Take the 2-minute tour ×
Mathematics Stack Exchange is a question and answer site for people studying math at any level and professionals in related fields. It's 100% free, no registration required.

I have a confusion regarding power computation in modular arithmetic

Lets say I want to compute

$(7^5)^4 \pmod {17}$

there are many ways to compute this and I get different answers with each method and dont know which one is right

Method#1:

If I compute $5*4$ first that will be $20$ and take mod with $17$ it will be $3$ which means we have

$7^3 = 343$ ... which mod with $17$ results in $3$

Method#2:

If I compute $7^5$ first that will be $16807$ which is $11 \pmod {17}$, now we have

$11^4$ which is $14641 \pmod {17} =4$

Which one is correct and Why ?

share|improve this question
2  
The expression should be interpreted as $7^{(5^4)}$, not as $(7^5)^4$, so the first method is wrong. I don't understand the second method. By Fermat's little theorem, you need to compute $5^4 \bmod 16$. –  Qiaochu Yuan May 9 '12 at 17:20
    
Are you computing $(7^5)^4$ or $7^{(5^4)}$? –  Alex Becker May 9 '12 at 17:21
1  
I had errors in method 2 i have edited the post now.. can you look again ? –  Abid May 9 '12 at 17:22
    
@AlexBecker I want to compute the first 1 that is (7^5)^4 –  Abid May 9 '12 at 17:24
1  
You need to compute with exponents mod 16, not 17, since $\rm\:n\not\equiv 0\Rightarrow n^{16}\equiv 1\pmod{17}.\:$ Therefore $\rm\:n^{j+16\:k}\equiv n^j\:(n^{16})^k\equiv n^j 1^k \equiv n^j,\:$ i.e. $\rm\:n^{J}\equiv n^{J\ mod 16}.$ –  Bill Dubuque May 9 '12 at 17:26
show 3 more comments

2 Answers

up vote 1 down vote accepted

When we calculate something "modulo $m$", what we're really doing is arithmetic in the quotient ring $\mathbb Z / m \mathbb Z$, whose elements consist of the congruence classes $[a] := \{a + km \operatorname{|} k \in \mathbb Z\}$, with the arithmetic operations $+$ and $\cdot$ defined on those classes as $[a] + [b] := [a + b]$ and $[a] \cdot [b] := [a \cdot b]$. Given those definitions, we can easily check that they are consistent, in the sense that the values of $[a] + [b]$ and $[a] \cdot [b]$ do not depend on which elements $a$ and $b$ of those congruence classes we choose to represent them.

The catch is that exponentiation is not one of the ring operations defined on $\mathbb Z / m \mathbb Z$; as you've noticed, there's no way to define a binary operator $\land$ on $\mathbb Z / m \mathbb Z$ such that, given two congruence classes $[a]$ and $[b]$ in $\mathbb Z / m \mathbb Z$ and their respective representatives $a$ and $b$, $[a] \land [b] = [a ^ b]$ regardless of the choice of representatives.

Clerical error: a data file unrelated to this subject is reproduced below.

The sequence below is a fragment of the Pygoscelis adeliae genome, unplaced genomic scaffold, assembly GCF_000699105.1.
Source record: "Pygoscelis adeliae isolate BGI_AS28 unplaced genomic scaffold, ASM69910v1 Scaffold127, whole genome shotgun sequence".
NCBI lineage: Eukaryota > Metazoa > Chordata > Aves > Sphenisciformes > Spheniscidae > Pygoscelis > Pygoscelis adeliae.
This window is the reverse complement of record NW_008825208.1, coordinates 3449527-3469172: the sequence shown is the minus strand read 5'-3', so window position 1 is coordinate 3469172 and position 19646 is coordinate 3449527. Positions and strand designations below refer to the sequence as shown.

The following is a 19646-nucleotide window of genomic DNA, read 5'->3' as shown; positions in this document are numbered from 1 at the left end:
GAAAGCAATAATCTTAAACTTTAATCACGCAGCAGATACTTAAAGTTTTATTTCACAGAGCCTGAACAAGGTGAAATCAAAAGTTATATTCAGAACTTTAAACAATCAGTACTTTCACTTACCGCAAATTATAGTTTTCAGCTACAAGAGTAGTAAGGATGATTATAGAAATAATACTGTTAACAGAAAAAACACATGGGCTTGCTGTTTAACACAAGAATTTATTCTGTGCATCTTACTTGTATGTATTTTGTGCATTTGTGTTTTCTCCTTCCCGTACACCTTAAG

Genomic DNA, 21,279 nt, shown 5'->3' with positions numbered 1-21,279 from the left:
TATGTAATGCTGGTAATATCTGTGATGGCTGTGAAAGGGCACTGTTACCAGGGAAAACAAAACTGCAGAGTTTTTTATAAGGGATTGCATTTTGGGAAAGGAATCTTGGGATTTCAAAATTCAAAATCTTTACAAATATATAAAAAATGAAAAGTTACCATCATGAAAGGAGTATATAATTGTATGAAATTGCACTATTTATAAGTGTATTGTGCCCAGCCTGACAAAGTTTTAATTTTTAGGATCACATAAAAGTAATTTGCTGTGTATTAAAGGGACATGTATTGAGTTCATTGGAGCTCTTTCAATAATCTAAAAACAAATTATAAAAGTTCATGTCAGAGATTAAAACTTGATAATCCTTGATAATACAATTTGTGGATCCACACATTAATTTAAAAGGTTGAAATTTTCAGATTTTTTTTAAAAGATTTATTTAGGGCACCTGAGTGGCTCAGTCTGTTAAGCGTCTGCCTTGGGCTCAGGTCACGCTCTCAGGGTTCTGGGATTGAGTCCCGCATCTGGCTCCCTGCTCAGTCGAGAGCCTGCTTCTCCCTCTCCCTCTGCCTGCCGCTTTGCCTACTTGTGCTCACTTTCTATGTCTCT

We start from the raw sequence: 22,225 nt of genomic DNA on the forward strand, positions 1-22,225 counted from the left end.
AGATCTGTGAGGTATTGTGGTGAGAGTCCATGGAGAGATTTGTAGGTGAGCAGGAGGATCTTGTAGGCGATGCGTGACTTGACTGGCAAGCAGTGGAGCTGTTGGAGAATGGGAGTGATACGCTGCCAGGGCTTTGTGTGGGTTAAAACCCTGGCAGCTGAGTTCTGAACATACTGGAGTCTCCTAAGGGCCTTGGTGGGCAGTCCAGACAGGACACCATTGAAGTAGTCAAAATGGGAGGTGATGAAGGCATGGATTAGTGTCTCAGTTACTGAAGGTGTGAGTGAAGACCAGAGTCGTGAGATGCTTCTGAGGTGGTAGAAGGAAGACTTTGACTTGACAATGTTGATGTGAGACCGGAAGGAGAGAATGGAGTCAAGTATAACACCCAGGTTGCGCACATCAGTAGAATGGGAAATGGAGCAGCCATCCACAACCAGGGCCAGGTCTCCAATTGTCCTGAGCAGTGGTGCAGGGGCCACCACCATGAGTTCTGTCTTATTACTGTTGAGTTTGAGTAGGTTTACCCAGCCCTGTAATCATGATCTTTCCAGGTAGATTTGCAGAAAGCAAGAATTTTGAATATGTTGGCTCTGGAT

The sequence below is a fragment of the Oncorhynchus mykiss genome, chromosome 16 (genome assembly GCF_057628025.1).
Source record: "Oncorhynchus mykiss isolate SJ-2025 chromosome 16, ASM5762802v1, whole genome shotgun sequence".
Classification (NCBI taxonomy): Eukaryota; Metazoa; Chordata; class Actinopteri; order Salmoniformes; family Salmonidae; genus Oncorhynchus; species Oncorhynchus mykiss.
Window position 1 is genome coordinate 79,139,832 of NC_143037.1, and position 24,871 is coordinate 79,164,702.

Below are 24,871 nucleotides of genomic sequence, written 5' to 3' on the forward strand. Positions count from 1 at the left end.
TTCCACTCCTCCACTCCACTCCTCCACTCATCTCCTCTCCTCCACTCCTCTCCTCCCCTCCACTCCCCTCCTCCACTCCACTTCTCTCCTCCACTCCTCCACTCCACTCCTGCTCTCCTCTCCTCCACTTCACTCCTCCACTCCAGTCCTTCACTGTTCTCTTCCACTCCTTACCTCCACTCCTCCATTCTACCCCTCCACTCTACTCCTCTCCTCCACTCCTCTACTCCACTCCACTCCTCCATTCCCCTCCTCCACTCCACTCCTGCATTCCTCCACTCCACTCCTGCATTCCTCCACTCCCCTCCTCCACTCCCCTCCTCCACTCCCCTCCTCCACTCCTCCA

Rather, we should view modular exponentiation as a (right) external binary operation on $\mathbb Z / m \mathbb Z$ over $\mathbb Z$, i.e. as a map $\land : (\mathbb Z / m \mathbb Z) \times \mathbb Z \to \mathbb Z / m \mathbb Z$ defined as $[a] \land b = [a]^b := [a^b]$, where $a \in [a] \in \mathbb Z / m \mathbb Z$ and $b \in \mathbb Z$. We can then check that this definition indeed satisfies all the laws we would expect it to, such as, in particular, that $([a]^b)^c = [a]^{b \cdot c}$.

What about Bill Dubuque's answer, then? Well, as he correctly notes, if $p$ is prime (as 17 indeed is), then Fermat's little theorem implies that $[a]^{p-1} = [a]^0 = [1]$ for all $[a] \in \mathbb Z / p \mathbb Z$. Thus, in this case, we may equally well view the exponentiation operator as being defined on $\mathbb Z / p \mathbb Z$ over $\mathbb Z / (p-1) \mathbb Z$. This can simplify calculations, as we may then reduce exponents modulo $p-1$ before applying them.

share|improve this answer
add comment

The mistake is using the wrong modulus when reducing exponents. By Fermat's little Theorem

$$\rm mod\ p\!:\ n\not\equiv 0\:\Rightarrow\: n^{p-1}\equiv 1\:\Rightarrow\:n^{j+k(p-1)}\equiv n^j (n^{p-1})^k \equiv n^j 1^k \equiv n^j$$

Therefore $\rm\quad\ \ mod\ p\!:\ n\not\equiv 0\:\Rightarrow\ n^J\equiv n^{(J\ mod\ p-1)},\ $ where $\rm\:p\:$ is any prime integer.

share|improve this answer
add comment

Your Answer

 
discard

By posting your answer, you agree to the privacy policy and terms of service.

Not the answer you're looking for? Browse other questions tagged or ask your own question.